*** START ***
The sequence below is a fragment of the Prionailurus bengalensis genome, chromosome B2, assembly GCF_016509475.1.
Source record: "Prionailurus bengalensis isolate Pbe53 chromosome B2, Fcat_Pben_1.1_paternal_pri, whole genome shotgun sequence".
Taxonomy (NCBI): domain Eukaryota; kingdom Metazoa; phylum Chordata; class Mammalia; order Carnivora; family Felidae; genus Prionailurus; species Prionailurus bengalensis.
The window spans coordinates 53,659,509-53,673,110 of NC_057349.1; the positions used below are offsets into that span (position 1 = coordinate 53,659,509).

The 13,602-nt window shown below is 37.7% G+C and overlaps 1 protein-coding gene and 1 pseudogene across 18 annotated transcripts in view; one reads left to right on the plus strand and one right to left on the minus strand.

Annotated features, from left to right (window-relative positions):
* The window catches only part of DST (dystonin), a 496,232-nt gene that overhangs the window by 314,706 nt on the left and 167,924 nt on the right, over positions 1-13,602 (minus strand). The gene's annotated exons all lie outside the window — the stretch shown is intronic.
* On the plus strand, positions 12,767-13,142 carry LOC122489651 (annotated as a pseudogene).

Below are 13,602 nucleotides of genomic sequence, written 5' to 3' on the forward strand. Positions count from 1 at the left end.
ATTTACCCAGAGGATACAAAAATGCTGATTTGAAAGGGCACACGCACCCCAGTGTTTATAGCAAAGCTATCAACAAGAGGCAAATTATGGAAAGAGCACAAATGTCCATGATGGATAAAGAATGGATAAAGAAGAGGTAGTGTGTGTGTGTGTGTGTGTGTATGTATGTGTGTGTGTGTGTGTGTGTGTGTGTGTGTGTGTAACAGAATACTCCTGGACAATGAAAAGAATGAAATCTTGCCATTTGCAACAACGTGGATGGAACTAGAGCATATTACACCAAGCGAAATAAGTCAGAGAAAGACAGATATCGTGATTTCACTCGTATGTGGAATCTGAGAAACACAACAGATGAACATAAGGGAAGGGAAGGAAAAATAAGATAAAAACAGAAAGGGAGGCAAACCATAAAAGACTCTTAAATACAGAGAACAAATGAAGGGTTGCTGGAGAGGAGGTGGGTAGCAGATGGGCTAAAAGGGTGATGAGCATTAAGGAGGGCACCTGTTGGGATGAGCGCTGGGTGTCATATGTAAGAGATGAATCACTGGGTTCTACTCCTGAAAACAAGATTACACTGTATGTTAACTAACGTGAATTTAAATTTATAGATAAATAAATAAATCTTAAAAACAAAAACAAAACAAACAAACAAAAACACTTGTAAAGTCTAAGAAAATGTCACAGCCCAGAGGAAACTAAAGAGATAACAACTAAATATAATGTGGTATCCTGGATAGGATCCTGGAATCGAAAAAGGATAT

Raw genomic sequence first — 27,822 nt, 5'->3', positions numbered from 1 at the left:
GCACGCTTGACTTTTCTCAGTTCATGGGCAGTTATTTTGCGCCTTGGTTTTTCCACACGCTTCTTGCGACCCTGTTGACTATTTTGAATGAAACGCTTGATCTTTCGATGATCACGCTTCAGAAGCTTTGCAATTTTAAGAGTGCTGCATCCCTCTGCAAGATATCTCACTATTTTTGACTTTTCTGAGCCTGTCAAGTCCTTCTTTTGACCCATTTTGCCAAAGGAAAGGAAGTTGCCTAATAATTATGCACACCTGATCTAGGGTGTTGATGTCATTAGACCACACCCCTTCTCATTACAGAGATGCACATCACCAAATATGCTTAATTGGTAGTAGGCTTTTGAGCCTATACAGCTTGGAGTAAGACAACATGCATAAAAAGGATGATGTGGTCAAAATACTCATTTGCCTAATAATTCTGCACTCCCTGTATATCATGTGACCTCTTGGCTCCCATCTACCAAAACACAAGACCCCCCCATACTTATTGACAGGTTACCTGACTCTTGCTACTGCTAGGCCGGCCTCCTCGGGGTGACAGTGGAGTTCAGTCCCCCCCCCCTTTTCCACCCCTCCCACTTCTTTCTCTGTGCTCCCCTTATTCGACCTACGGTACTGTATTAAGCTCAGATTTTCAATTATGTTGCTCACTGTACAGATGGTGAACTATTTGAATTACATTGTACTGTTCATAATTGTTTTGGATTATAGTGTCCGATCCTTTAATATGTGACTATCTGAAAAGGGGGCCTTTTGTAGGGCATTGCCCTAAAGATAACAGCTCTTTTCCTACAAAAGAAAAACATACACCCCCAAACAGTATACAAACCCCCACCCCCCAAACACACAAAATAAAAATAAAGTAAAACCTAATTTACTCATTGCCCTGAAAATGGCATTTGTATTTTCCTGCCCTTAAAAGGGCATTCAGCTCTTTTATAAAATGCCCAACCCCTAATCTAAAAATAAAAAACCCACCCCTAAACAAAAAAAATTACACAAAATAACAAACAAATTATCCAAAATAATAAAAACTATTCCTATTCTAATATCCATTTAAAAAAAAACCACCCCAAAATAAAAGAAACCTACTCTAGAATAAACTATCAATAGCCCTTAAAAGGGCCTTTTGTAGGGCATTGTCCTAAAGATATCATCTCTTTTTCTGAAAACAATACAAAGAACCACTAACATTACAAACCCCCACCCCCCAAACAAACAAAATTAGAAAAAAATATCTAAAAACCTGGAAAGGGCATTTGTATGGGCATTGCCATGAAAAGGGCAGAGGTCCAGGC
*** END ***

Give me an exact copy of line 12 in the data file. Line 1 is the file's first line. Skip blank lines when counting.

GCACGCTTGACTTTTCTCAGTTCATGGGCAGTTATTTTGCGCCTTGGTTTTTCCACACGCTTCTTGCGACCCTGTTGACTATTTTGAATGAAACGCTTGATCTTTCGATGATCACGCTTCAGAAGCTTTGCAATTTTAAGAGTGCTGCATCCCTCTGCAAGATATCTCACTATTTTTGACTTTTCTGAGCCTGTCAAGTCCTTCTTTTGACCCATTTTGCCAAAGGAAAGGAAGTTGCCTAATAATTATGCACACCTGATCTAGGGTGTTGATGTCATTAGACCACACCCCTTCTCATTACAGAGATGCACATCACCAAATATGCTTAATTGGTAGTAGGCTTTTGAGCCTATACAGCTTGGAGTAAGACAACATGCATAAAAAGGATGATGTGGTCAAAATACTCATTTGCCTAATAATTCTGCACTCCCTGTATATCATGTGACCTCTTGGCTCCCATCTACCAAAACACAAGACCCCCCCATACTTATTGACAGGTTACCTGACTCTTGCTACTGCTAGGCCGGCCTCCTCGGGGTGACAGTGGAGTTCAGTCCCCCCCCCCTTTTCCACCCCTCCCACTTCTTTCTCTGTGCTCCCCTTATTCGACCTACGGTACTGTATTAAGCTCAGATTTTCAATTATGTTGCTCACTGTACAGATGGTGAACTATTTGAATTACATTGTACTGTTCATAATTGTTTTGGATTATAGTGTCCGATCCTTTAATATGTGACTATCTGAAAAGGGGGCCTTTTGTAGGGCATTGCCCTAAAGATAACAGCTCTTTTCCTACAAAAGAAAAACATACACCCCCAAACAGTATACAAACCCCCACCCCCCAAACACACAAAATAAAAATAAAGTAAAACCTAATTTACTCATTGCCCTGAAAATGGCATTTGTATTTTCCTGCCCTTAAAAGGGCATTCAGCTCTTTTATAAAATGCCCAACCCCTAATCTAAAAATAAAAAACCCACCCCTAAACAAAAAAAATTACACAAAATAACAAACAAATTATCCAAAATAATAAAAACTATTCCTATTCTAATATCCATTTAAAAAAAAACCACCCCAAAATAAAAGAAACCTACTCTAGAATAAACTATCAATAGCCCTTAAAAGGGCCTTTTGTAGGGCATTGTCCTAAAGATATCATCTCTTTTTCTGAAAACAATACAAAGAACCACTAACATTACAAACCCCCACCCCCCAAACAAACAAAATTAGAAAAAAATATCTAAAAACCTGGAAAGGGCATTTGTATGGGCATTGCCATGAAAAGGGCAGAGGTCCAGGC